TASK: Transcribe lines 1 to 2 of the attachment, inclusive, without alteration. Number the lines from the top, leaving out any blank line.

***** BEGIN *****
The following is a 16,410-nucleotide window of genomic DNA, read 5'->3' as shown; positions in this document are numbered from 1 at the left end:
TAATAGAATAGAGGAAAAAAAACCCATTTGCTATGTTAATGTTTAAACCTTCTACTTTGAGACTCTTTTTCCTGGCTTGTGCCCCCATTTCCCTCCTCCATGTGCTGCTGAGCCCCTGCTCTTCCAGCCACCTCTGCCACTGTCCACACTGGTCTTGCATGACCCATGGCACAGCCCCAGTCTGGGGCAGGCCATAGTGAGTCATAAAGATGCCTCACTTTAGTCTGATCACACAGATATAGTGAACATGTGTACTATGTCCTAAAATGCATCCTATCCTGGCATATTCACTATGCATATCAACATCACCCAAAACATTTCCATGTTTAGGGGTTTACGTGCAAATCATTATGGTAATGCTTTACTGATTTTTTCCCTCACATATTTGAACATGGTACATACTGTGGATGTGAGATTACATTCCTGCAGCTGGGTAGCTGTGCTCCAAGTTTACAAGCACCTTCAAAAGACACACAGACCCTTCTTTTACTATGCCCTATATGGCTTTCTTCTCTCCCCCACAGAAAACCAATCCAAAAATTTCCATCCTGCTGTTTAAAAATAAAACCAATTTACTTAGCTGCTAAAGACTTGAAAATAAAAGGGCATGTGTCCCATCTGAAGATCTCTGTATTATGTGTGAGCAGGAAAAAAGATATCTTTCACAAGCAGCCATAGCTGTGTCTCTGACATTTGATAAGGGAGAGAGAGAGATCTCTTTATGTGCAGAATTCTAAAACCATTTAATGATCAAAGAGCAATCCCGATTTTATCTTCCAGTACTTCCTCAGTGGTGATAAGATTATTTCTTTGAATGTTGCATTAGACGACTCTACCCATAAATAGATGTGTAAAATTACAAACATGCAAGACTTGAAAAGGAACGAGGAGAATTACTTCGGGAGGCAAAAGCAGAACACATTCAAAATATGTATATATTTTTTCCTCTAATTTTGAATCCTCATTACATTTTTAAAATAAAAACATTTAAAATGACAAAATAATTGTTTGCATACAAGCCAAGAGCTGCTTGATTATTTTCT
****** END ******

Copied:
The following is a 16,410-nucleotide window of genomic DNA, read 5'->3' as shown; positions in this document are numbered from 1 at the left end:
TAATAGAATAGAGGAAAAAAAACCCATTTGCTATGTTAATGTTTAAACCTTCTACTTTGAGACTCTTTTTCCTGGCTTGTGCCCCCATTTCCCTCCTCCATGTGCTGCTGAGCCCCTGCTCTTCCAGCCACCTCTGCCACTGTCCACACTGGTCTTGCATGACCCATGGCACAGCCCCAGTCTGGGGCAGGCCATAGTGAGTCATAAAGATGCCTCACTTTAGTCTGATCACACAGATATAGTGAACATGTGTACTATGTCCTAAAATGCATCCTATCCTGGCATATTCACTATGCATATCAACATCACCCAAAACATTTCCATGTTTAGGGGTTTACGTGCAAATCATTATGGTAATGCTTTACTGATTTTTTCCCTCACATATTTGAACATGGTACATACTGTGGATGTGAGATTACATTCCTGCAGCTGGGTAGCTGTGCTCCAAGTTTACAAGCACCTTCAAAAGACACACAGACCCTTCTTTTACTATGCCCTATATGGCTTTCTTCTCTCCCCCACAGAAAACCAATCCAAAAATTTCCATCCTGCTGTTTAAAAATAAAACCAATTTACTTAGCTGCTAAAGACTTGAAAATAAAAGGGCATGTGTCCCATCTGAAGATCTCTGTATTATGTGTGAGCAGGAAAAAAGATATCTTTCACAAGCAGCCATAGCTGTGTCTCTGACATTTGATAAGGGAGAGAGAGAGATCTCTTTATGTGCAGAATTCTAAAACCATTTAATGATCAAAGAGCAATCCCGATTTTATCTTCCAGTACTTCCTCAGTGGTGATAAGATTATTTCTTTGAATGTTGCATTAGACGACTCTACCCATAAATAGATGTGTAAAATTACAAACATGCAAGACTTGAAAAGGAACGAGGAGAATTACTTCGGGAGGCAAAAGCAGAACACATTCAAAATATGTATATATTTTTTCCTCTAATTTTGAATCCTCATTACATTTTTAAAATAAAAACATTTAAAATGACAAAATAATTGTTTGCATACAAGCCAAGAGCTGCTTGATTATTTTCT